Dear Tom and Alan:
I’ve been debating with myself about changing my prescription drug plan because it seems at least one of my medications has gone up in price over a very short time.
It’s hard because everything is set up with my local pharmacy and how would I know if what I change to is even worse?
Also, the cost of my plan goes up every year. Can companies just change the price of a drug whenever they want? How about all the junk mail I get from different plans for at least the past month?
What do you recommend?
Tom: All good questions. We can’t really recommend any specific plan without knowing the details of your individual Medicare Part D plan.
Your junk mail corresponds to the Annual Open Enrollment Period (AEP) from Oct. 15 to Dec. 7. Companies can change the price of a drug after giving 60 days notice to their members.
Companies can also change their complete formulary beginning Jan. 1. Those with more than one plan usually have a different formulary for each one they offer.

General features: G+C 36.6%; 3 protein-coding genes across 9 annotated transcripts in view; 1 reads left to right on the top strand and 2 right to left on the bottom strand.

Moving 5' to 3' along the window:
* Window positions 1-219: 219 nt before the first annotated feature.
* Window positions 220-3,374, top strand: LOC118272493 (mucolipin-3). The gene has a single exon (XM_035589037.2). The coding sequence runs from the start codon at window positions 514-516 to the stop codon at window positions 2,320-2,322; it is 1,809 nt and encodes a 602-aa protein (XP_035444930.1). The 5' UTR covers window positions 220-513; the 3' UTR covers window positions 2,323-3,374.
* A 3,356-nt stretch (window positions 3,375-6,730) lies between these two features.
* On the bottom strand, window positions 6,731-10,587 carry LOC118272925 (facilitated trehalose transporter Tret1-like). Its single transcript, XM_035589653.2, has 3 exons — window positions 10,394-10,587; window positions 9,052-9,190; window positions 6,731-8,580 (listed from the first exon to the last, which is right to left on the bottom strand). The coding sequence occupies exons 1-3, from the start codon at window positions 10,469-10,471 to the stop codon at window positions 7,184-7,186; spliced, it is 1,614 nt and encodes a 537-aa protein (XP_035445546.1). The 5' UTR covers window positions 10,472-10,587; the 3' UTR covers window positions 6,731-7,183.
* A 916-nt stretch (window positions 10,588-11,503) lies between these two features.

Al: The federal Medicare Part D plan is kind of an odd duck.
Since its inception in 2006, the Center for Medicare and Medicaid Services (CMS) each year sends out a detailed description of the “Standard Part D Plan Benefits” for the following year.
The government turns the whole thing over to the individual insurance companies to carry out the program. Most companies offer the “Standard” plan along with one or two others that exceed the minimum.
For example, Anthem Blue Cross has three different prescription drug plans for 2016: the Standard plan is $45.20 per month; the Plus plan is $81.70; and the Gold plan is all the way up to $132 per month.
Humana also has three prescription drug plans for 2016: the Walmart Rx plan for $18.40 per month; the Preferred for $27.30; and the Enhanced for $73.20 per month.
Tom: When we meet with people shopping for a drug plan, we usually run a quote from different companies to see how an individual medication would be covered under a specific plan.
Once we know the name of the drug, the dosage and the frequency, we can generate a statement showing how much the person could expect to pay.
Along with the differing formularies, most companies have at least five tiers to indicate how a drug is covered. Tier one is very common generics (least expensive); tier two is generics that aren’t so common; tier three is brand name drugs; tier four is usually brand names that are less common (and more expensive); tier five is injectables and specialty drugs.
Al: For those of our readers having difficulty sleeping, I have a copy of the Standard Part D Benefits for 2016…including the doughnut hole!